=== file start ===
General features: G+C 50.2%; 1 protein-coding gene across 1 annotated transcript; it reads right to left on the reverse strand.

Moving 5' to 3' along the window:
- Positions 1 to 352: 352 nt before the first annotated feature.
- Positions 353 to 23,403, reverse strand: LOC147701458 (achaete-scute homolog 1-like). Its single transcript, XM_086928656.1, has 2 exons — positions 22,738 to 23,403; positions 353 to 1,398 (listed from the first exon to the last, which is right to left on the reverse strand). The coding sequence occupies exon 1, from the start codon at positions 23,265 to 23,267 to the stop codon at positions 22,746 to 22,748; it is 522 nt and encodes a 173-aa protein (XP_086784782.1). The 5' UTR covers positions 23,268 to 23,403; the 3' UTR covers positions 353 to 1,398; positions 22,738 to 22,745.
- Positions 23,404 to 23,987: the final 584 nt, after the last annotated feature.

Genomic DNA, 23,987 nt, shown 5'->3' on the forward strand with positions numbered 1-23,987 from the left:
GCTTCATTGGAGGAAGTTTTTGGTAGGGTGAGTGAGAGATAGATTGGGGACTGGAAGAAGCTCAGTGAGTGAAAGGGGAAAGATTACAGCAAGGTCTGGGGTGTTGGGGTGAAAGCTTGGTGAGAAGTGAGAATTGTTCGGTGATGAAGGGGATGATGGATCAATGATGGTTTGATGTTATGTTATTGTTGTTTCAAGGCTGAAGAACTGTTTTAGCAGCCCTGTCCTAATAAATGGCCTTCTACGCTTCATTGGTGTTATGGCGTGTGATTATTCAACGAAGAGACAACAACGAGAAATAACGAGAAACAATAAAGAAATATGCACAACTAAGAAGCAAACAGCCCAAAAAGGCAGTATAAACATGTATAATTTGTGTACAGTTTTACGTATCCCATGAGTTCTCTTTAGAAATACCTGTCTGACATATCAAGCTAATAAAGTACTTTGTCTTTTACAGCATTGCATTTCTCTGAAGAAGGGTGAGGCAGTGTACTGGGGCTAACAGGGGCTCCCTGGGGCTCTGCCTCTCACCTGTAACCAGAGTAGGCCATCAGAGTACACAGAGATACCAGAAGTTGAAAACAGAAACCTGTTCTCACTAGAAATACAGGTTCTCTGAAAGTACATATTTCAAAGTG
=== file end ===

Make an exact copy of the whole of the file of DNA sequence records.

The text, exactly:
General features: G+C 50.2%; 1 protein-coding gene across 1 annotated transcript; it reads right to left on the reverse strand.

Moving 5' to 3' along the window:
- Positions 1 to 352: 352 nt before the first annotated feature.
- Positions 353 to 23,403, reverse strand: LOC147701458 (achaete-scute homolog 1-like). Its single transcript, XM_086928656.1, has 2 exons — positions 22,738 to 23,403; positions 353 to 1,398 (listed from the first exon to the last, which is right to left on the reverse strand). The coding sequence occupies exon 1, from the start codon at positions 23,265 to 23,267 to the stop codon at positions 22,746 to 22,748; it is 522 nt and encodes a 173-aa protein (XP_086784782.1). The 5' UTR covers positions 23,268 to 23,403; the 3' UTR covers positions 353 to 1,398; positions 22,738 to 22,745.
- Positions 23,404 to 23,987: the final 584 nt, after the last annotated feature.

Genomic DNA, 23,987 nt, shown 5'->3' on the forward strand with positions numbered 1-23,987 from the left:
GCTTCATTGGAGGAAGTTTTTGGTAGGGTGAGTGAGAGATAGATTGGGGACTGGAAGAAGCTCAGTGAGTGAAAGGGGAAAGATTACAGCAAGGTCTGGGGTGTTGGGGTGAAAGCTTGGTGAGAAGTGAGAATTGTTCGGTGATGAAGGGGATGATGGATCAATGATGGTTTGATGTTATGTTATTGTTGTTTCAAGGCTGAAGAACTGTTTTAGCAGCCCTGTCCTAATAAATGGCCTTCTACGCTTCATTGGTGTTATGGCGTGTGATTATTCAACGAAGAGACAACAACGAGAAATAACGAGAAACAATAAAGAAATATGCACAACTAAGAAGCAAACAGCCCAAAAAGGCAGTATAAACATGTATAATTTGTGTACAGTTTTACGTATCCCATGAGTTCTCTTTAGAAATACCTGTCTGACATATCAAGCTAATAAAGTACTTTGTCTTTTACAGCATTGCATTTCTCTGAAGAAGGGTGAGGCAGTGTACTGGGGCTAACAGGGGCTCCCTGGGGCTCTGCCTCTCACCTGTAACCAGAGTAGGCCATCAGAGTACACAGAGATACCAGAAGTTGAAAACAGAAACCTGTTCTCACTAGAAATACAGGTTCTCTGAAAGTACATATTTCAAAGTG